Widget Ad Model Remains Unclear

NEW YORK Internet widgets, tiny applications like photo slide shows that users can embed on personal Web pages, have wide reach online. Yet the makers of such applications have yet to crack the code for turning those eyeballs into advertising sales opportunities.

Consider Slide. According to new figures from comScore, it reaches 177.8 million Internet users per month with its application that turns photos into slide shows, but its ad revenue is limited to placements on Slide.com, which reached just 13.4 million that month.

The same is true for the No. 2 widget, RockYou, which reached 82 million through its applications but just 7.4 million via its site.

“There’s several questions that have to be resolved,” said Max Levchin, CEO of Slide and a former PayPal executive. “They’re being resolved right now. The big question is: What is the revenue split between the widget maker and the host?”

That question took center stage in April, when social networking giant MySpace, which hosts most widgets, blocked popular photograph-hosting site Photobucket for developing a Spider-Man-branded slide show.

The matter was eventually resolved, and MySpace parent Fox Interactive Media bought Photobucket outright for $250 million six weeks later.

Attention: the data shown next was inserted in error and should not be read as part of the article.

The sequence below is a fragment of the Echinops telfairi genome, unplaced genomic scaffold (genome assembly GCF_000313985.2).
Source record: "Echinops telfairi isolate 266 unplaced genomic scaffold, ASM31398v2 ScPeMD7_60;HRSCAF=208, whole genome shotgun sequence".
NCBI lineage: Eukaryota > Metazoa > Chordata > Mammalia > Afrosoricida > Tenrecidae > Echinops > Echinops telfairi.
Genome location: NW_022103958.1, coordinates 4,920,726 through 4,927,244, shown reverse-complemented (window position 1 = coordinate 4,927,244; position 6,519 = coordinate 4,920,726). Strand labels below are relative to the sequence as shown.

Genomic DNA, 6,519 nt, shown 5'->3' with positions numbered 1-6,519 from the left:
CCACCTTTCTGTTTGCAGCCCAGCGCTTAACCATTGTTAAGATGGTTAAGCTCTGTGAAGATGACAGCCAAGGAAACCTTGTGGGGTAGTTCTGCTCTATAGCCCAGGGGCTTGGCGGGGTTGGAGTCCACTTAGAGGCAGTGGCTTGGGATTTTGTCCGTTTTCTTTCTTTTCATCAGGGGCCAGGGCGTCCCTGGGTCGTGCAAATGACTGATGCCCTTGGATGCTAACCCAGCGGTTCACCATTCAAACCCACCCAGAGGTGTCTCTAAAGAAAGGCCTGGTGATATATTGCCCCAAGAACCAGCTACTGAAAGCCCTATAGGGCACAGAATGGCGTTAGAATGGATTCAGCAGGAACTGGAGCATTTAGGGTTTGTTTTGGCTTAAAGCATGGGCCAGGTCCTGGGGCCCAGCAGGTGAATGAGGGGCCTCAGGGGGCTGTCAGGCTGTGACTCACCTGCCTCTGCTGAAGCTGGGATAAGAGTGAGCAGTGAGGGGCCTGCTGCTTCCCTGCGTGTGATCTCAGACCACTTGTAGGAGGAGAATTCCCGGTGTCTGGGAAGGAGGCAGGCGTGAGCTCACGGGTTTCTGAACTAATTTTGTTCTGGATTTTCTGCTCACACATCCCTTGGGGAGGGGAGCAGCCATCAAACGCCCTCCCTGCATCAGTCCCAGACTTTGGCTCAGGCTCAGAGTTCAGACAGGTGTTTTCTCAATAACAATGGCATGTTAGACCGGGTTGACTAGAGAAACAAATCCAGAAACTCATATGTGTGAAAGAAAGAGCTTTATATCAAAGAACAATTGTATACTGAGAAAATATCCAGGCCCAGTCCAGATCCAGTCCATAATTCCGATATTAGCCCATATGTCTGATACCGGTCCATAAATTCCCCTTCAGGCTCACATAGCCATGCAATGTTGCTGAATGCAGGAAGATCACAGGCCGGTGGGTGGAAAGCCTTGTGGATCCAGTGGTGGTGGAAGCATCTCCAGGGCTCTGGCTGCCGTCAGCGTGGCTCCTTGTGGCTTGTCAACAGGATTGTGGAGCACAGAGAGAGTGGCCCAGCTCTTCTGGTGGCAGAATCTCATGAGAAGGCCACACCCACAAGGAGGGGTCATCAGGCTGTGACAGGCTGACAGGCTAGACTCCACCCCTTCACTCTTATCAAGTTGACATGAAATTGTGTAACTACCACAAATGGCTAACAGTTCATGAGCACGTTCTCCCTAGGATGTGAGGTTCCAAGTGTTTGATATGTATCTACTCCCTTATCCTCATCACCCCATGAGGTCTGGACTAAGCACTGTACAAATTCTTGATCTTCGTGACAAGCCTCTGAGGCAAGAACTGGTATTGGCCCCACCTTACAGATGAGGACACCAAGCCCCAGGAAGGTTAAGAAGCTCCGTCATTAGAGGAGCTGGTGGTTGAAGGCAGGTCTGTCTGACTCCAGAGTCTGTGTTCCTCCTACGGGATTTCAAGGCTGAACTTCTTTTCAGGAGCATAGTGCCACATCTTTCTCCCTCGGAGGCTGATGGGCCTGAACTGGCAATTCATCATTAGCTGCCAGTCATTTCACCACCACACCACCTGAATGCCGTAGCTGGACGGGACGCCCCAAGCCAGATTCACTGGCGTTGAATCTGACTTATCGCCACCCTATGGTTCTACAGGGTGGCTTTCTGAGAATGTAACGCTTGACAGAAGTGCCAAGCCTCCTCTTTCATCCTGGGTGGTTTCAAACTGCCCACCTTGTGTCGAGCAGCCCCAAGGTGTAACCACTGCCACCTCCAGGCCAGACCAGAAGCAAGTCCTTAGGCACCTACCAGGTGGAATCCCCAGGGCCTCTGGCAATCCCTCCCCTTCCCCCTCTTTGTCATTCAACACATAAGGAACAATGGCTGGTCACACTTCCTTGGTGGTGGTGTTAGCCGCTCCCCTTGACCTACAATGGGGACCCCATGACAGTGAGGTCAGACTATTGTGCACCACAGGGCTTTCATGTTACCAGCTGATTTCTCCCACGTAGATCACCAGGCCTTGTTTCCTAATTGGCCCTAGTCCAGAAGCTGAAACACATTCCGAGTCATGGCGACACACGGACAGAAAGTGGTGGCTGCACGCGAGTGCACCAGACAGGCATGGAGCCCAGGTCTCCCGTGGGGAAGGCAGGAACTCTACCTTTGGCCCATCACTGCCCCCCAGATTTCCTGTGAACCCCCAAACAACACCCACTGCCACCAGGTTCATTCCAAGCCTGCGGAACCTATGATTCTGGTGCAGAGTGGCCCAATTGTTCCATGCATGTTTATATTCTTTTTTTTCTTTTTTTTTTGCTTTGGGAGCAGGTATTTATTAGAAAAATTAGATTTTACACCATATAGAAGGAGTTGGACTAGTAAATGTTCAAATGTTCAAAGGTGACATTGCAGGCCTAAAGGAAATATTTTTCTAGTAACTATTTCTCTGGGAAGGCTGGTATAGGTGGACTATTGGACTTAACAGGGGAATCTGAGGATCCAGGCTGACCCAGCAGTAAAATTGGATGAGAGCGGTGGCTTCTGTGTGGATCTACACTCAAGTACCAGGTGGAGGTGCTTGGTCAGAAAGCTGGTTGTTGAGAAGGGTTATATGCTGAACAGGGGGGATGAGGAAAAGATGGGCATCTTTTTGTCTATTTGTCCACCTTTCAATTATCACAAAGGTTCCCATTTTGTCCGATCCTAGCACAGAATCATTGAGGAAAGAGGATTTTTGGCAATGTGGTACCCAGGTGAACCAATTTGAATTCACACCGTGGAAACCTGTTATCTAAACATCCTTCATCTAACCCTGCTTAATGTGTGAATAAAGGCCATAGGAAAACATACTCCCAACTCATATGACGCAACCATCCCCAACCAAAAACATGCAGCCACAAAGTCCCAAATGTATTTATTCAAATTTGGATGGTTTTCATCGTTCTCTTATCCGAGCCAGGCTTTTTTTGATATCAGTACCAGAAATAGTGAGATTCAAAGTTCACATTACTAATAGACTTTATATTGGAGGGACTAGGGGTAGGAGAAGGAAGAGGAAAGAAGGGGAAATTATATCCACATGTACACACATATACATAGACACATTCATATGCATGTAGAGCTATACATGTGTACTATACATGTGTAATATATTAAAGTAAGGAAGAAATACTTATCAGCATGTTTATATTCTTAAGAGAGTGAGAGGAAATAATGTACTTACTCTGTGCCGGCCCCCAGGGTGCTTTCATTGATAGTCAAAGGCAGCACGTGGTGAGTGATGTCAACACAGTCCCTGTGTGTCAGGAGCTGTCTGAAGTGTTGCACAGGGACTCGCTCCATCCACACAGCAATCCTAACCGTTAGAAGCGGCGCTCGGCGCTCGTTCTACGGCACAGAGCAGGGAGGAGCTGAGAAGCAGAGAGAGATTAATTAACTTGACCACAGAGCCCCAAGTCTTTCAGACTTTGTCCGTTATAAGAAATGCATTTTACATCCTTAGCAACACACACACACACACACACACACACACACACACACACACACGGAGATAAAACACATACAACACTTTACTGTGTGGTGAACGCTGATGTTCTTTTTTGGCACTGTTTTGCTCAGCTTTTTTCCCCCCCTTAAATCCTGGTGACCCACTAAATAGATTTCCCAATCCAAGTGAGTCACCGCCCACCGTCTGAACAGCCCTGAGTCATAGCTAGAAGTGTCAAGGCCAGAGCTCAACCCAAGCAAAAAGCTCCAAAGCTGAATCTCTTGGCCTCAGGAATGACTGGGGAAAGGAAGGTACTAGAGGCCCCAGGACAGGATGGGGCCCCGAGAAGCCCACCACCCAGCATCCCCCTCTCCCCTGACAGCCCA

Facebook fully embraced widget makers earlier this month when it opened its platform to third-party developers for applications that tie into Facebook’s user data. (It is allowing developers to run advertising on its application pages, although not within the application on user profiles.)

Not everyone thinks the missing economic model is the major hurdle to widgets taking off as an ad medium. Chris Cunningham, vp of ad sales at Freewebs—which has also built widgets for clients like T-Mobile and Cingular—said the biggest obstacle is the confusing widget landscape.

“The biggest challenge is getting the industry together to figure out who does what,” he said.

Cunningham has seen interest in widgets spike among brands and agencies.

ComScore has seen enough interest from its clients to develop a tracking service to provide third-party measurement of widget reach.

According to its April figures, widgets reach 40 percent of the Web audience. Levchin believes the service and its initial numbers validate the space, which has been knocked in some quarters for lacking a sustainable business model.

“The biggest thing about this is finally there are some hard numbers that say if you’re not thinking about advertising here you’re missing out on something,” he said.

What is still unclear, in addition to the revenue split between widget creators and hosts like MySpace, is what form ads will take. Levchin said Slide is considering several approaches, while remaining mindful that its users will not tolerate overly intrusive commercialization of what they regard as self-expression tools.

“Even one percent attrition because of the advertising is too much for us,” he said.